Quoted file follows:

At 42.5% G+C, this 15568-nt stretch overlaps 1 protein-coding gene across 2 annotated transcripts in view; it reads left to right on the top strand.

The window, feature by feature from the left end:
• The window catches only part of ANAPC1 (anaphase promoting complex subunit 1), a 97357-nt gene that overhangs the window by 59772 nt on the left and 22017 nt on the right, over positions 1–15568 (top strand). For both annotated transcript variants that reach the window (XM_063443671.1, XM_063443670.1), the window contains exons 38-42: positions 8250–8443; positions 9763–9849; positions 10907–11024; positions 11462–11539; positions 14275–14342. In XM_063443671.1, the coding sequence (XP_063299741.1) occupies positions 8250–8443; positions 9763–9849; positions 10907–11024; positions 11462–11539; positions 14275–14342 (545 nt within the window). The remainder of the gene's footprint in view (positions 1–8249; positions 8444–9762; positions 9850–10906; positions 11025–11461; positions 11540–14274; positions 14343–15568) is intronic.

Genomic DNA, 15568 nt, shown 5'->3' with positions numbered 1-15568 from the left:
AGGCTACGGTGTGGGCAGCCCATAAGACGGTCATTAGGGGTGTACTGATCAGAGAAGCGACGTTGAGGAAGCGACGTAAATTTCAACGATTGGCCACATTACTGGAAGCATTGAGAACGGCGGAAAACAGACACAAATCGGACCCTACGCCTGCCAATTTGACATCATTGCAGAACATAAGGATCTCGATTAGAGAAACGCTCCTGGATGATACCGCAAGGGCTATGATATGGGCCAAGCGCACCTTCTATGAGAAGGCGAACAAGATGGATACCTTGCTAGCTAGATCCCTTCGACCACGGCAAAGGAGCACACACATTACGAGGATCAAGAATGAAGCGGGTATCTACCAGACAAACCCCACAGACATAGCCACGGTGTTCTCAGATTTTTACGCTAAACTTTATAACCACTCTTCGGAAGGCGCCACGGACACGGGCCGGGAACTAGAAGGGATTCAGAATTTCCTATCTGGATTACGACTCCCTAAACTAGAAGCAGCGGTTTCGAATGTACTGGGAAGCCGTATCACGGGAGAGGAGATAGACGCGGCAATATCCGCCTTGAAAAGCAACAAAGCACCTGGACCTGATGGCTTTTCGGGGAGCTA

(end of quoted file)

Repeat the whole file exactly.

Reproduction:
At 42.5% G+C, this 15568-nt stretch overlaps 1 protein-coding gene across 2 annotated transcripts in view; it reads left to right on the top strand.

The window, feature by feature from the left end:
• The window catches only part of ANAPC1 (anaphase promoting complex subunit 1), a 97357-nt gene that overhangs the window by 59772 nt on the left and 22017 nt on the right, over positions 1–15568 (top strand). For both annotated transcript variants that reach the window (XM_063443671.1, XM_063443670.1), the window contains exons 38-42: positions 8250–8443; positions 9763–9849; positions 10907–11024; positions 11462–11539; positions 14275–14342. In XM_063443671.1, the coding sequence (XP_063299741.1) occupies positions 8250–8443; positions 9763–9849; positions 10907–11024; positions 11462–11539; positions 14275–14342 (545 nt within the window). The remainder of the gene's footprint in view (positions 1–8249; positions 8444–9762; positions 9850–10906; positions 11025–11461; positions 11540–14274; positions 14343–15568) is intronic.

Genomic DNA, 15568 nt, shown 5'->3' with positions numbered 1-15568 from the left:
AGGCTACGGTGTGGGCAGCCCATAAGACGGTCATTAGGGGTGTACTGATCAGAGAAGCGACGTTGAGGAAGCGACGTAAATTTCAACGATTGGCCACATTACTGGAAGCATTGAGAACGGCGGAAAACAGACACAAATCGGACCCTACGCCTGCCAATTTGACATCATTGCAGAACATAAGGATCTCGATTAGAGAAACGCTCCTGGATGATACCGCAAGGGCTATGATATGGGCCAAGCGCACCTTCTATGAGAAGGCGAACAAGATGGATACCTTGCTAGCTAGATCCCTTCGACCACGGCAAAGGAGCACACACATTACGAGGATCAAGAATGAAGCGGGTATCTACCAGACAAACCCCACAGACATAGCCACGGTGTTCTCAGATTTTTACGCTAAACTTTATAACCACTCTTCGGAAGGCGCCACGGACACGGGCCGGGAACTAGAAGGGATTCAGAATTTCCTATCTGGATTACGACTCCCTAAACTAGAAGCAGCGGTTTCGAATGTACTGGGAAGCCGTATCACGGGAGAGGAGATAGACGCGGCAATATCCGCCTTGAAAAGCAACAAAGCACCTGGACCTGATGGCTTTTCGGGGAGCTA